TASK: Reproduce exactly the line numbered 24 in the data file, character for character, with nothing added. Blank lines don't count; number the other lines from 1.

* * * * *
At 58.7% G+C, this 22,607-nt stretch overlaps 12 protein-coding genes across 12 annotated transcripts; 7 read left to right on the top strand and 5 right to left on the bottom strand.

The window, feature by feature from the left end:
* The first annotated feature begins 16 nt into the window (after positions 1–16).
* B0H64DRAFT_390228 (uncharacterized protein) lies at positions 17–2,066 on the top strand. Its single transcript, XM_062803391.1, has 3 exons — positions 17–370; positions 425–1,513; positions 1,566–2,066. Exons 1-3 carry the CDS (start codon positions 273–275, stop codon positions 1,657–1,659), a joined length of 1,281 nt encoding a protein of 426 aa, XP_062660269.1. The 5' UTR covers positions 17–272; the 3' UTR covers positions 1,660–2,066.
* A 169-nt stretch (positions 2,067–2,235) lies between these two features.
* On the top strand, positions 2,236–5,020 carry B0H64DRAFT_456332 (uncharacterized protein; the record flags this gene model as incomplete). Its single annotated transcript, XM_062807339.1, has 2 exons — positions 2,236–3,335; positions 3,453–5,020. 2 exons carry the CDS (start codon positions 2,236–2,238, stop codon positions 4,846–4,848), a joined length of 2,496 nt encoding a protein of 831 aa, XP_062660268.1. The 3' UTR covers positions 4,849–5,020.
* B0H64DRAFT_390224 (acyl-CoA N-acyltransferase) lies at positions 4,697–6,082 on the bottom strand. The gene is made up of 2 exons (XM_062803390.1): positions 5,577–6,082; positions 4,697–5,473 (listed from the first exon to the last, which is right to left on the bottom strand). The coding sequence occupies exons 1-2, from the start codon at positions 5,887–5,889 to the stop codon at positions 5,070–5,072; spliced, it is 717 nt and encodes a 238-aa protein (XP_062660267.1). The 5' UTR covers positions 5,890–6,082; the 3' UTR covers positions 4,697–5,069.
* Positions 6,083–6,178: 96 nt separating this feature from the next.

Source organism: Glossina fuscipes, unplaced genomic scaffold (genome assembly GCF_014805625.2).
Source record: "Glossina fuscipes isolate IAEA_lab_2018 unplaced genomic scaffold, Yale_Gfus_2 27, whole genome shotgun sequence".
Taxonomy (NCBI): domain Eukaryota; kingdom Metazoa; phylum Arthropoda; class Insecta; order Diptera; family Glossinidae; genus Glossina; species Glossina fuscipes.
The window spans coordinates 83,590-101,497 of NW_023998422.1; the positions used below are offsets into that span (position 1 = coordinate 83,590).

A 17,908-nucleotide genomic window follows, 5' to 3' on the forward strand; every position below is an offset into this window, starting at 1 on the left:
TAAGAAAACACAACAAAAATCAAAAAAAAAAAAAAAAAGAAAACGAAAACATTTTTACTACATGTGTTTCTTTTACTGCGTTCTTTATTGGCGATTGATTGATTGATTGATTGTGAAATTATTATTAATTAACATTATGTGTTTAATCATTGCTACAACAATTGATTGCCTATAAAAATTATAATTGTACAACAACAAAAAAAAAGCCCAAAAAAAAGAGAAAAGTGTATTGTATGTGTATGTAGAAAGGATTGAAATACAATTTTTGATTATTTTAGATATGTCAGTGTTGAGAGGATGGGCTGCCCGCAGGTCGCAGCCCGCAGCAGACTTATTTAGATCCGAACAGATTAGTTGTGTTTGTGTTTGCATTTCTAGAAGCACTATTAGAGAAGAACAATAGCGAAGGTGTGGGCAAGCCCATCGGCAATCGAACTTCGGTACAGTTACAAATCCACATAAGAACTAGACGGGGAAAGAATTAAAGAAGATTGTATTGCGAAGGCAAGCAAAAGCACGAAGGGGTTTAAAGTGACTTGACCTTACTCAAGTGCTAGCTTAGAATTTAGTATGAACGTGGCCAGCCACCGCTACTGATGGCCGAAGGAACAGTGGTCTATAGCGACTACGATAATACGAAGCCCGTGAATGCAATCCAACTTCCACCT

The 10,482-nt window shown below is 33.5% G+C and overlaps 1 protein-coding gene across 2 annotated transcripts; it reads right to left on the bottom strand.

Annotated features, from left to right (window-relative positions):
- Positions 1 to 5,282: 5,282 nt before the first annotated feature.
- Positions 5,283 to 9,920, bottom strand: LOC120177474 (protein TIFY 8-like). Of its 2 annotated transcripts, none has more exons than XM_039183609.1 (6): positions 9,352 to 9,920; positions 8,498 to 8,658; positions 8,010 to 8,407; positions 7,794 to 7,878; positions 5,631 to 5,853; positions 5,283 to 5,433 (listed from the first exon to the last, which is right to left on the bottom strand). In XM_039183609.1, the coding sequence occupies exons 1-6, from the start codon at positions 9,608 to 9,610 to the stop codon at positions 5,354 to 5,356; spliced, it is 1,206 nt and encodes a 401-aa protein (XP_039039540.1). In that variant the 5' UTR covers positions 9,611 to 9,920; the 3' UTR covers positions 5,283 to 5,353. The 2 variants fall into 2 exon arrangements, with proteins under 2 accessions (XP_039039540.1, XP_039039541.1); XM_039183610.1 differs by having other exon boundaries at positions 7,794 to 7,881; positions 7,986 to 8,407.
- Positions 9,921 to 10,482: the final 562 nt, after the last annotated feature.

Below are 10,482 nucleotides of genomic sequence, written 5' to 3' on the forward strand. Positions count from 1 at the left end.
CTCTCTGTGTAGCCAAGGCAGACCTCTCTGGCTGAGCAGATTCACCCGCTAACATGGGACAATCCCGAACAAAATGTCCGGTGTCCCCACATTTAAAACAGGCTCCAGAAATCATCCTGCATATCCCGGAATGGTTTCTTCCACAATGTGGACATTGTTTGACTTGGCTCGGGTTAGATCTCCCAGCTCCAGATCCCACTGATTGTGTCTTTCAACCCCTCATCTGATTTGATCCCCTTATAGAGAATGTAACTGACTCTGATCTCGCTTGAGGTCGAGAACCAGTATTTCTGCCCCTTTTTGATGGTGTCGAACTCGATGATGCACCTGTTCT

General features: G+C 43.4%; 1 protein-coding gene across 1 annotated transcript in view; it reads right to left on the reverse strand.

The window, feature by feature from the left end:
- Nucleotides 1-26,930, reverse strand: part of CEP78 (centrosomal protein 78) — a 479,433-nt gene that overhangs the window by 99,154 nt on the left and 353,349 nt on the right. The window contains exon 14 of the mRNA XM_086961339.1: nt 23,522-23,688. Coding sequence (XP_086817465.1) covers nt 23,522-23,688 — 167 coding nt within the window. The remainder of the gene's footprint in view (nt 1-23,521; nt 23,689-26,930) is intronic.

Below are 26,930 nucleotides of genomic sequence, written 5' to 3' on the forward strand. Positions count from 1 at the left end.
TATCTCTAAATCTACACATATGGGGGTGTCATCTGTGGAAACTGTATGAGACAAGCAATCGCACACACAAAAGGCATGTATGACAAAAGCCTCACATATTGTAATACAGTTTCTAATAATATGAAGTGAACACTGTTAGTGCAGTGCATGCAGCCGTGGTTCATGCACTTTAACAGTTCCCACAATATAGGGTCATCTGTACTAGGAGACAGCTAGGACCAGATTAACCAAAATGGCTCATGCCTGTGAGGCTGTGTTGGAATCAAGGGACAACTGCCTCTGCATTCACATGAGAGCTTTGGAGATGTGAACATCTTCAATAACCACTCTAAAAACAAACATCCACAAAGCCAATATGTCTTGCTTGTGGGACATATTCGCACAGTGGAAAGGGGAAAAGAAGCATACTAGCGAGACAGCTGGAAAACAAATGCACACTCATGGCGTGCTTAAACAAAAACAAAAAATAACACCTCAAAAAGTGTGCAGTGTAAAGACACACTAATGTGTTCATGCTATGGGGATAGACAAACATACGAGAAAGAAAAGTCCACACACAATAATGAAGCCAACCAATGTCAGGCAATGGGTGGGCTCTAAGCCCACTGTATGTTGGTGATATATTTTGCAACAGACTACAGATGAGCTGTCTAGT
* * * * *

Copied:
- Nucleotides 1-26,930, reverse strand: part of CEP78 (centrosomal protein 78) — a 479,433-nt gene that overhangs the window by 99,154 nt on the left and 353,349 nt on the right. The window contains exon 14 of the mRNA XM_086961339.1: nt 23,522-23,688. Coding sequence (XP_086817465.1) covers nt 23,522-23,688 — 167 coding nt within the window. The remainder of the gene's footprint in view (nt 1-23,521; nt 23,689-26,930) is intronic.